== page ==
Still, Emanuel remains concerned about Abbot’s disinvitation. Throughout most of his over three decades at MIT, he expressed himself without hesitation. But in recent years, he has grown alarmed as his peers have become increasingly reluctant to speak their minds to their students:
“It’s usually the case that in pools of graduate students, there’s a small but very very vocal minority that feel completely free to castigate someone that doesn’t agree with their point of view,” he says. “It’s a generational thing. That’s just not healthy.”
When Robert van der Hilst decided to cancel the Carlson Lecture, Emanuel knew he had to signal his disagreement with the decision. He and Rothman had invited Abbot to give a talk on the climates of extraterrestrial planets. Diversity and inclusion had nothing to do with the lecture, yet Abbot was being penalized for his personal views. Such actions were unprecedented at MIT.
“To my knowledge, this Abbot situation … that was the very first time an outside speaker had been canceled for reasons having to do with that person’s politics or shall we call them extracurricular views,” said Emanuel. “I’ve never heard of this happening before.”
So, when van der Hilst announced the lecture’s cancellation, Emanuel and his Lorenz center co-director Rothman released a statement making their stance clear. They ultimately supported the Earth and Planetary sciences’ decision to invite Abbot back to give the talk in the spring, but criticized the decision to cancel the lecture:
We applaud our department head’s determined efforts to reach this compromise and are appalled at the stream of hate mail and messaging that he, his staff, and our students have had to endure. Our support for the compromise does not mean, however, that we agree with the decision to cancel the Carlson Lecture. Although one may envision instances in which an invited speaker’s non-scientific activities are so abhorrent that they require cancellation, we do not believe this case rises to that level. Nevertheless, we accepted this decision as a way to maintain departmental unity, to move beyond the disagreements of the last two weeks, and to focus on the essential work of our department: education and research.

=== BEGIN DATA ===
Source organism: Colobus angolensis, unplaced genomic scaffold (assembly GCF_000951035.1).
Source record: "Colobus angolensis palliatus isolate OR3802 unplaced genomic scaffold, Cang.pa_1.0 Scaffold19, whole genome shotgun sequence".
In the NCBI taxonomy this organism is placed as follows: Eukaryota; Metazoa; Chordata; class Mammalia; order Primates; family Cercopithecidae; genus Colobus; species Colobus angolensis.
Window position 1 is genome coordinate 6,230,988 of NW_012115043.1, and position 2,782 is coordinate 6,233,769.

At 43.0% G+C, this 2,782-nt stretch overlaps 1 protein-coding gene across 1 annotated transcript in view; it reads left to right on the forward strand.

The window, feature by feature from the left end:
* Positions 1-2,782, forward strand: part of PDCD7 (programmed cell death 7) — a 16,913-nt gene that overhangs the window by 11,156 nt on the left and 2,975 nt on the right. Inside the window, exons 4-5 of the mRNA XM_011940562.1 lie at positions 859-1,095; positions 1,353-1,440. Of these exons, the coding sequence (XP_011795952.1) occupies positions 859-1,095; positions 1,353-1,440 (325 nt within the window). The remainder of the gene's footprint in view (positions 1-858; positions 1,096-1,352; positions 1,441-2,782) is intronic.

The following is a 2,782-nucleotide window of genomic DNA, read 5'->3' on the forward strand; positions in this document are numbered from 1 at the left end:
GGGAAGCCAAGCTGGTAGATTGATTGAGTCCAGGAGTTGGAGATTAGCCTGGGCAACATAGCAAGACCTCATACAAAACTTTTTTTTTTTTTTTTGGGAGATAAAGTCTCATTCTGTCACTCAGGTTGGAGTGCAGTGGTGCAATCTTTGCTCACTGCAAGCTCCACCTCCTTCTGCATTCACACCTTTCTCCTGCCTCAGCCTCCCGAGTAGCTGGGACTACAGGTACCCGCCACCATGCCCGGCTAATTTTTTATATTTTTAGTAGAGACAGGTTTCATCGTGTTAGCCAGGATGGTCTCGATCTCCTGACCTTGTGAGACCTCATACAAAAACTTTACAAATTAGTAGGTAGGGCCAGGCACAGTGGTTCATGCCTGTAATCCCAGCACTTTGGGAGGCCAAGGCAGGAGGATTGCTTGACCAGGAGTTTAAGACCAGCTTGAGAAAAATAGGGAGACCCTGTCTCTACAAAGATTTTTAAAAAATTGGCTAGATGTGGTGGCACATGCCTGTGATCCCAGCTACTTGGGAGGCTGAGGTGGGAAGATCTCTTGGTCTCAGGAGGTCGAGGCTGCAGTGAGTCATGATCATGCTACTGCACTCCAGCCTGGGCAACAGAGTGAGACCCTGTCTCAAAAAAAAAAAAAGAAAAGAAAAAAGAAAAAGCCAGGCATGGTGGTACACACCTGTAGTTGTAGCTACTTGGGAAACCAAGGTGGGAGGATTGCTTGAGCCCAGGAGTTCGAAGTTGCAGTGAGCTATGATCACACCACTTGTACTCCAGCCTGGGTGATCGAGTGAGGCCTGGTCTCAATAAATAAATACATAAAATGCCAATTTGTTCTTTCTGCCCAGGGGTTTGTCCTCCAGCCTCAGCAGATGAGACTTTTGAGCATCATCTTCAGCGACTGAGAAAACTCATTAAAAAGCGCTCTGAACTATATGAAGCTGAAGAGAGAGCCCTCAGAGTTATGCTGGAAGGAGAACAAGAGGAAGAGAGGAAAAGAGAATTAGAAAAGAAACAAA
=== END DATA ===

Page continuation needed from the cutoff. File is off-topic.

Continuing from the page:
Like Emanuel, Rothman is concerned by the cancellation of the lecture and its long-term implications. He worries that one day, regular university lectures could become targets for cancellation, and that consequently, the communication of scientific knowledge throughout universities could be threatened.
“What was really lost was the communication of research, the communication of ideas. That’s what was lost,” Rothman argues. “In this particular case, it was a public lecture and so, it’s the communication to the general public. In my mind, the danger of decisions that are made in such cases somehow filter down to an ordinary lecture. I hope that never happens.”
Though Emanuel tends to agree with his colleague, he harbors a more optimistic outlook. Since the cancellation of the Carlson Lecture, he’s noticed a surprising shift in the behavior of his fellow faculty members at MIT. He has observed that rather than stoking fear, the cancellation has prompted them to become more outspoken about the diversity and inclusion initiatives being implemented on campus.
“If there’s a silver lining to this whole debacle at MIT, it’s that people are now talking more freely about the whole issue,” Emanuel says. “I think there was a feeling by many, and I certainly had it that you couldn’t talk about it because you certainly couldn’t criticize a policy because you know, you’d immediately be subject to being labeled a racist or something like that.”
Emanuel also observes that those who’ve weighed in on DEI measures on campus are, for the most part, good-faith actors who share the same goal.
“I think that it’s a complicated case because it does also bring to the surface differing opinions about how to foster diversity in a, for example, university environment. And you know, there are strong passions,” he says. “It is not a question of whether we have it or not—everybody’s in favor of some form of it, but let’s not make it taboo to ever question what the bureaucracy is putting in place.”
Even Dorian Abbot, who privileges merit over diversity, understands this essential truth: that for one, we must ultimately have the other.
“I’ve had an excellent experience working with and advising people of pretty much every race, and both men and women. And that’s been great,” he says. “And I hope to continue doing that. And I’d love to see that in science, especially, because if you have more different kinds of people in it, you’re more likely to get the geniuses. You know, you don’t want to miss the geniuses.”
Dylan Croll is a writer and reporter living in New York City.